Illustration by Sabrina Fernandez
C’est l’heure de l’apéro…
As the late-afternoon sky tails off into a sunset-gold hue, the invitation to an evening spent around a French dinner table rekindles the buzz of warmer weather and summers past. A celebration, then: not necessarily of one particular event (although why not?), but rather of life itself.
Eating well, drinking well, and conversing about next to any topic imaginable. From the moment the cork pops off the first bottle, the spell has been cast and the rules of time no longer apply. Now, the pace of the conversation alone measures the stream of passing seconds.
When it comes to that savoured first glass, however, personal experience has told me that our continental neighbours’ taste buds are picky. Like the accompanying finger food entrées, any wine has to earn its place on the dining room table. Because if the haphazard assortment of different nibbles and drinks that constitutes a French apéro suggests otherwise, this ceremony is nothing short of a carefully-orchestrated affair in which practice makes perfect.
Those readers counting on having French guests over at some point in the near future can breathe a sigh of relief. After months of studious observation, this article presents the essentials for mastering early evening drinks as they do them on the Continent.
Let’s get straight to the beating heart of any apéro: the cheeseboard. Upon this wooden alter to dairy’s noblest form can sit a whole host of different offerings, however for a party of four on a student budget, the French appear to stick to the following rule:As an absolute minimum, aim to bring out three different varieties: one soft, one hard, and one blue cheese.
Whilst I must concede that choice is less abundant in the cosy aisles of OX1’s Tesco Metro, the holy trinity of Brie, Comté, and Roquefort poised next to a handful of ripe cherry tomatoes will nonetheless set you in good stead. Just be sure to plate each with its own knife and sufficient distance from neighbouring slices, thus guaranteeing that cross-contamination does not occur between incompatible flavour palates. The mere thought is enough to send shivers down the spine.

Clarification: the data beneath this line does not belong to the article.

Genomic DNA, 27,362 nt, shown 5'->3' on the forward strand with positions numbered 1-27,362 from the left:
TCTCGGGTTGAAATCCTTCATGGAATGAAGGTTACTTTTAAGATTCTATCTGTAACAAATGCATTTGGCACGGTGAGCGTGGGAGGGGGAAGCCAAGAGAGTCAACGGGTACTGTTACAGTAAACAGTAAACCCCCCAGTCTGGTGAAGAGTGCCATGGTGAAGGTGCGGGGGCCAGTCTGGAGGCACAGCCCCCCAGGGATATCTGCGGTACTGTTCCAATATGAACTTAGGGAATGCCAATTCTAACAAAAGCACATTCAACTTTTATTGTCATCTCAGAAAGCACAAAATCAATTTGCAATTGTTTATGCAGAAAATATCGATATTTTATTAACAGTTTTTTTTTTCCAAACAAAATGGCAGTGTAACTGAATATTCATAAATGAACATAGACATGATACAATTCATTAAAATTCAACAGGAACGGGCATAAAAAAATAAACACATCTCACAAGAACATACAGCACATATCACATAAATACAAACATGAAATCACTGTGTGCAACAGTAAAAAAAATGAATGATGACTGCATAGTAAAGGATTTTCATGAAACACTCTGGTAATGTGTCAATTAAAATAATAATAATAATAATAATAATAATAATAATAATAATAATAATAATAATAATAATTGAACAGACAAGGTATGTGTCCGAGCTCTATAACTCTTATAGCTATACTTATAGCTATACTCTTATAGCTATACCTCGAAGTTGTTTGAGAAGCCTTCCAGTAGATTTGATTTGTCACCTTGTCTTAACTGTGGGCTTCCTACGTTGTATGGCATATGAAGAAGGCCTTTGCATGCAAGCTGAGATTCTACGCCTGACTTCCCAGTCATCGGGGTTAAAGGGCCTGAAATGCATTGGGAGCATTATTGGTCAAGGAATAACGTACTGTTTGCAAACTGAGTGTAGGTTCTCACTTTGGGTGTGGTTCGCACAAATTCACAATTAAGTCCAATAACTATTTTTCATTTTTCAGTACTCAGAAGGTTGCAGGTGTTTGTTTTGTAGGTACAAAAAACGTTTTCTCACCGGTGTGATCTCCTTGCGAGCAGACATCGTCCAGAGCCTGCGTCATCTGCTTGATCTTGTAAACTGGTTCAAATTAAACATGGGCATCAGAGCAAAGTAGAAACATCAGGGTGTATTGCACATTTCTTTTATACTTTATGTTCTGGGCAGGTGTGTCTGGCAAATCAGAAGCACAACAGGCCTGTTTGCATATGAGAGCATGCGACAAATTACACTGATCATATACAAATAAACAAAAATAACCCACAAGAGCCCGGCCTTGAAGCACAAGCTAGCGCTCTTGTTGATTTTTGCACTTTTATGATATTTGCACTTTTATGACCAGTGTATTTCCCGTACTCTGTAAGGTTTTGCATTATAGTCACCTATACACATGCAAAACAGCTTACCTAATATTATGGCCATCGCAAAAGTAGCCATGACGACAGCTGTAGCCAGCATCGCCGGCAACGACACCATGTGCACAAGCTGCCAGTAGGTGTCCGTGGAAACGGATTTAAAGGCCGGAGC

But with what to serve these pungent products when back home, boulangeries are mercilessly few and far between?
Of course, nothing on our side of the Channel will be a direct substitute to a proper, crusty tradition fresh out of the oven. That said, I can divulge that a French friend proud to consider herself a bit of a foodie gave only a half-dismissive shrug to this Sainsbury’s stonebaked baguette whilst on a recent visit to the UK. Tolérable, then – if not exactly stand-out.
Similar conclusions can be drawn of the second integral part that is the meat platter. Do not even try matching our neighbours one for one here: the eye-wateringly expensive M&S charcuterie saucisson still falls some way short. You would be better off bagging a few slices of Italian prosciutto and some Spanish chorizo. Served alongside the obligatory pack of garlic olives (and perhaps a pickle or two if that’s your thing), the smokiness and light spice of these options will complement any of the cheeses nicely without denting your student loan. One important caveat: be certain that you have bought the pre-cooked kind to avoid potentially unpleasant surprises later on.
Meat, cheese, olives, and bread: bar a tapenade and some other dips, that all but covers the edible elements. Now to wash it all down with the perfect drink.
Rather surprisingly for one of Europe’s great wine-producing (and wine-consuming) nations, I have remarked that France’s international viticultural range is underwhelming at best. It is no exaggeration to say that a typical off-licence will stock more Spanish, Italian, and New World vintages than some big French supermarkets do.
If you are after the satisfaction that comes with eliciting a surprised Gallic expression at the dinner table, this means you have an ace up your sleeve. Select a bottle of chilled, dry white from north-western Spain or a New-World Sauvignon Blanc and the chances are your continental dinner guest won’t have sampled either. The feat may even earn you a rare compliment.
But for the apéro purists, it can only be French. In this case, the Vin de Savoie Apremont I reviewed a year ago for The Weekend Wine List will please with its delicate minerality, whereas this Muscadet is a more imposing classic at a decent price.
And with that, the evening is set. Soak up the atmosphere and unwind over the meandering course of the conversation. When you do clink glasses with the customary ‘santé’, be sure to meet your dinner guest’s gaze for that final touch of quintessential Frenchness.
To T.F., the Occitan King of l’apéro